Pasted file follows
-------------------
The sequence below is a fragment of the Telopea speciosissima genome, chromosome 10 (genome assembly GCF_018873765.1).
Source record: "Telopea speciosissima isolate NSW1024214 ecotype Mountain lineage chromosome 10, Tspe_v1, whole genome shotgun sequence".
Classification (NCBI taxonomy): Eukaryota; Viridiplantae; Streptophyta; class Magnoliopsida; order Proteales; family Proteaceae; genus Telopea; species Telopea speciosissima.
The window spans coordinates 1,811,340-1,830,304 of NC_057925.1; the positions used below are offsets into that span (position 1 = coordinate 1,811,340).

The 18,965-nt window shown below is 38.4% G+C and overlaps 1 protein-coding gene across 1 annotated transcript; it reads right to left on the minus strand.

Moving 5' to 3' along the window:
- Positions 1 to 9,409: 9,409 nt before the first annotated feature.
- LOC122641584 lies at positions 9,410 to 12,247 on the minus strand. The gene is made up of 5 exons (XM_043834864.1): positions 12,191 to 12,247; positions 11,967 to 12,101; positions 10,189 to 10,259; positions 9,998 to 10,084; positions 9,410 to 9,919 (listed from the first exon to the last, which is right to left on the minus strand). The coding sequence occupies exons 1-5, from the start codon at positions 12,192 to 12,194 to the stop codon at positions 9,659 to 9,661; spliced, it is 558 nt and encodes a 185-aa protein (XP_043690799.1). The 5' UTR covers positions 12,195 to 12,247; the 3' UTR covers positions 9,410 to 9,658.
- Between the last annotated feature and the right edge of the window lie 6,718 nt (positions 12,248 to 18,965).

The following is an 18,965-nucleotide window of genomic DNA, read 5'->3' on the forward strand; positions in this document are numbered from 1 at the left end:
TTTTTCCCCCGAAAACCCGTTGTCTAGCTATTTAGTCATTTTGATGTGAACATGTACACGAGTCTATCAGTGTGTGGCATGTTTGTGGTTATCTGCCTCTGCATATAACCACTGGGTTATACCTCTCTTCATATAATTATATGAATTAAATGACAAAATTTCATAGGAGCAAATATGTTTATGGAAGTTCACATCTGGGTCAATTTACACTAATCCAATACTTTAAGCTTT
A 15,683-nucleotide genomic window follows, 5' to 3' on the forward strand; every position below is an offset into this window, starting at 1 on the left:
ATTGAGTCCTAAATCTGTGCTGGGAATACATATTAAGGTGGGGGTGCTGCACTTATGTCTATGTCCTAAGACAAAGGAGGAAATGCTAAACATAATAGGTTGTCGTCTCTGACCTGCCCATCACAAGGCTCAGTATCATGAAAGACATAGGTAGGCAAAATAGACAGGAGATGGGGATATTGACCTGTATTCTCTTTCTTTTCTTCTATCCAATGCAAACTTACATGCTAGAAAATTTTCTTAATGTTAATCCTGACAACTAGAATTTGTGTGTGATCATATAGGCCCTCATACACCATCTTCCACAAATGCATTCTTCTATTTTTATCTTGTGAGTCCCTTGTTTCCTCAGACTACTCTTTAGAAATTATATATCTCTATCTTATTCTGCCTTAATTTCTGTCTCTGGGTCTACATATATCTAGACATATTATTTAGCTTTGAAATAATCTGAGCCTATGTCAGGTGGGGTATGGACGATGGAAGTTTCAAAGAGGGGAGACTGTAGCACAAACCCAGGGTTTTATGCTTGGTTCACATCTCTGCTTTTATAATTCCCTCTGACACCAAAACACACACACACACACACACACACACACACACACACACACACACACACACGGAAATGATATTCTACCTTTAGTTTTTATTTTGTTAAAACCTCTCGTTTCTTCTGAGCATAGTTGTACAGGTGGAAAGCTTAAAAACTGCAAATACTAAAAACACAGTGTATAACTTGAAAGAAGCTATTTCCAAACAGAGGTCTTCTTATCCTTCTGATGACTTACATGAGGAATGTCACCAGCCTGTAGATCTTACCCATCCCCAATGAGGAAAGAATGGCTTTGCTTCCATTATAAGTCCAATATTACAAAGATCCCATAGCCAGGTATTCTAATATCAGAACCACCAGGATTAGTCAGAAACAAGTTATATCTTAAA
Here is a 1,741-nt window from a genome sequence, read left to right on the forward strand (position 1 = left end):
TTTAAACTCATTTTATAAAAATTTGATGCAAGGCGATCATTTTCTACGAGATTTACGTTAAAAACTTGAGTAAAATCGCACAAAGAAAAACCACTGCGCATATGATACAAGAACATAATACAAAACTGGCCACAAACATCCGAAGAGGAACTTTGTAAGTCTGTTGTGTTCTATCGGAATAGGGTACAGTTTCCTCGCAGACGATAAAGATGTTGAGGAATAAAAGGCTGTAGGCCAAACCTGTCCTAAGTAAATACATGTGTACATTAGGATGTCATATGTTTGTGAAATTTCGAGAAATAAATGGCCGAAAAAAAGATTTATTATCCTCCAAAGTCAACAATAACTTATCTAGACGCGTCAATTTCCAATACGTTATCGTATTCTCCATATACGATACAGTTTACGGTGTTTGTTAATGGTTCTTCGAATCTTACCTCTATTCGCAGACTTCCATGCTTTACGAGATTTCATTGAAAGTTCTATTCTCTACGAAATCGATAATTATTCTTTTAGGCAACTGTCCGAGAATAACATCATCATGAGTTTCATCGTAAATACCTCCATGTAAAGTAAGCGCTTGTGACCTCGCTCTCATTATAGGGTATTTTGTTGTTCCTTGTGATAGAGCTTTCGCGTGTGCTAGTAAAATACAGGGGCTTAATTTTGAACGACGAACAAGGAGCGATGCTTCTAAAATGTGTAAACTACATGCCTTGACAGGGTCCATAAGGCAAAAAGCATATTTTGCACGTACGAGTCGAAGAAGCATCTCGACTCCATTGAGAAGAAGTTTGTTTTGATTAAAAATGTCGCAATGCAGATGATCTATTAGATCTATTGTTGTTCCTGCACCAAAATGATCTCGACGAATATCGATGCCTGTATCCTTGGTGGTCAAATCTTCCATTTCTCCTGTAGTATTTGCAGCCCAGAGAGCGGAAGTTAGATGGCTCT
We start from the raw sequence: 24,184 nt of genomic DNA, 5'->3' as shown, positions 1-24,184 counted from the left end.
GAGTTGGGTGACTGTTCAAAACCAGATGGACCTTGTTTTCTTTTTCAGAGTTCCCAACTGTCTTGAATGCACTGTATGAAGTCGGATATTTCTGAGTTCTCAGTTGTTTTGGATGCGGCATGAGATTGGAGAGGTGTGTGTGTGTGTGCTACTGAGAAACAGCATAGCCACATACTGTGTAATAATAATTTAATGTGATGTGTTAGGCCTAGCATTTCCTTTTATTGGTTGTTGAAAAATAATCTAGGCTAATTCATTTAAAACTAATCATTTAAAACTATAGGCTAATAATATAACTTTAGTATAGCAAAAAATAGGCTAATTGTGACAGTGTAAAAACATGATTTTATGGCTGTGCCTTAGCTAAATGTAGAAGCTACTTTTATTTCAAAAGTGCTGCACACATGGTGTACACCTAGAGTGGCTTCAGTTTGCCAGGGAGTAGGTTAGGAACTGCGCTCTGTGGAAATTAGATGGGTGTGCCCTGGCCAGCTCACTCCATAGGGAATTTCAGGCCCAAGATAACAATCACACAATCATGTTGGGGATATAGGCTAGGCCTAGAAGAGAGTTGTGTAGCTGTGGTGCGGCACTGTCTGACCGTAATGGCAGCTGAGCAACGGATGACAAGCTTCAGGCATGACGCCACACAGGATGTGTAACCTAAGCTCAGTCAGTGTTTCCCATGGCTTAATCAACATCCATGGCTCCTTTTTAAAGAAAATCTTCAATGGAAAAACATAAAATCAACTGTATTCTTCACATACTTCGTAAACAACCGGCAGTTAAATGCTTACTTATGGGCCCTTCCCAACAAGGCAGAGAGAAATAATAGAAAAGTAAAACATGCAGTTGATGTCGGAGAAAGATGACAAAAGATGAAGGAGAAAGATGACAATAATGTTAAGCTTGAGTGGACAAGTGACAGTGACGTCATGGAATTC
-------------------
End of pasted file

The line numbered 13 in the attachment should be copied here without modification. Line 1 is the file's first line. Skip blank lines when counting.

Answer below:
ATTGAGTCCTAAATCTGTGCTGGGAATACATATTAAGGTGGGGGTGCTGCACTTATGTCTATGTCCTAAGACAAAGGAGGAAATGCTAAACATAATAGGTTGTCGTCTCTGACCTGCCCATCACAAGGCTCAGTATCATGAAAGACATAGGTAGGCAAAATAGACAGGAGATGGGGATATTGACCTGTATTCTCTTTCTTTTCTTCTATCCAATGCAAACTTACATGCTAGAAAATTTTCTTAATGTTAATCCTGACAACTAGAATTTGTGTGTGATCATATAGGCCCTCATACACCATCTTCCACAAATGCATTCTTCTATTTTTATCTTGTGAGTCCCTTGTTTCCTCAGACTACTCTTTAGAAATTATATATCTCTATCTTATTCTGCCTTAATTTCTGTCTCTGGGTCTACATATATCTAGACATATTATTTAGCTTTGAAATAATCTGAGCCTATGTCAGGTGGGGTATGGACGATGGAAGTTTCAAAGAGGGGAGACTGTAGCACAAACCCAGGGTTTTATGCTTGGTTCACATCTCTGCTTTTATAATTCCCTCTGACACCAAAACACACACACACACACACACACACACACACACACACACACACACACACACGGAAATGATATTCTACCTTTAGTTTTTATTTTGTTAAAACCTCTCGTTTCTTCTGAGCATAGTTGTACAGGTGGAAAGCTTAAAAACTGCAAATACTAAAAACACAGTGTATAACTTGAAAGAAGCTATTTCCAAACAGAGGTCTTCTTATCCTTCTGATGACTTACATGAGGAATGTCACCAGCCTGTAGATCTTACCCATCCCCAATGAGGAAAGAATGGCTTTGCTTCCATTATAAGTCCAATATTACAAAGATCCCATAGCCAGGTATTCTAATATCAGAACCACCAGGATTAGTCAGAAACAAGTTATATCTTAAA